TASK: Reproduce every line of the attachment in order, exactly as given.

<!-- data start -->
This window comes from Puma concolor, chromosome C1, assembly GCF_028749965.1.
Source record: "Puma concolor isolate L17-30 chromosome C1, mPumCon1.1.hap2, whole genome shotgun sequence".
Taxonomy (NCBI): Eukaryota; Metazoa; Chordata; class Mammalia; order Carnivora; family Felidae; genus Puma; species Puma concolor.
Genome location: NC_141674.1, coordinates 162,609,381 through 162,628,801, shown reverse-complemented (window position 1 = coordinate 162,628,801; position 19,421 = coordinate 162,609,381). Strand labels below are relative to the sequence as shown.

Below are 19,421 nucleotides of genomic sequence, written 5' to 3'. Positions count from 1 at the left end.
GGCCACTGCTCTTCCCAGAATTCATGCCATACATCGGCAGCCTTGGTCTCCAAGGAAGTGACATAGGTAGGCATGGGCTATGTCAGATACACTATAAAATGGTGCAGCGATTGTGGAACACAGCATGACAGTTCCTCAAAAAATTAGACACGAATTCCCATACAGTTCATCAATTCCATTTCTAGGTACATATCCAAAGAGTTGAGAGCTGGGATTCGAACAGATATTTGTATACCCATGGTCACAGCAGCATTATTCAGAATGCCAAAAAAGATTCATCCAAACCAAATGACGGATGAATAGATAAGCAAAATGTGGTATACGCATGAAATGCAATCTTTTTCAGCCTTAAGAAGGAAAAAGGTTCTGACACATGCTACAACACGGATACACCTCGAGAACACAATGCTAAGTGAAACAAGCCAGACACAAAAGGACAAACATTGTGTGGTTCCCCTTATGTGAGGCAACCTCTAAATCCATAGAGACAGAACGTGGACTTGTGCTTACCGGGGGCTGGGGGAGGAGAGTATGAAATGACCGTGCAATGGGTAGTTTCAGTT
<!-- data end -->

This window comes from Puma concolor, chromosome C1, assembly GCF_028749965.1.
Source record: "Puma concolor isolate L17-30 chromosome C1, mPumCon1.1.hap2, whole genome shotgun sequence".
Taxonomy (NCBI): Eukaryota; Metazoa; Chordata; class Mammalia; order Carnivora; family Felidae; genus Puma; species Puma concolor.
Genome location: NC_141674.1, coordinates 162,609,381 through 162,628,801, shown reverse-complemented (window position 1 = coordinate 162,628,801; position 19,421 = coordinate 162,609,381). Strand labels below are relative to the sequence as shown.

Below are 19,421 nucleotides of genomic sequence, written 5' to 3'. Positions count from 1 at the left end.
GGCCACTGCTCTTCCCAGAATTCATGCCATACATCGGCAGCCTTGGTCTCCAAGGAAGTGACATAGGTAGGCATGGGCTATGTCAGATACACTATAAAATGGTGCAGCGATTGTGGAACACAGCATGACAGTTCCTCAAAAAATTAGACACGAATTCCCATACAGTTCATCAATTCCATTTCTAGGTACATATCCAAAGAGTTGAGAGCTGGGATTCGAACAGATATTTGTATACCCATGGTCACAGCAGCATTATTCAGAATGCCAAAAAAGATTCATCCAAACCAAATGACGGATGAATAGATAAGCAAAATGTGGTATACGCATGAAATGCAATCTTTTTCAGCCTTAAGAAGGAAAAAGGTTCTGACACATGCTACAACACGGATACACCTCGAGAACACAATGCTAAGTGAAACAAGCCAGACACAAAAGGACAAACATTGTGTGGTTCCCCTTATGTGAGGCAACCTCTAAATCCATAGAGACAGAACGTGGACTTGTGCTTACCGGGGGCTGGGGGAGGAGAGTATGAAATGACCGTGCAATGGGTAGTTTCAGTT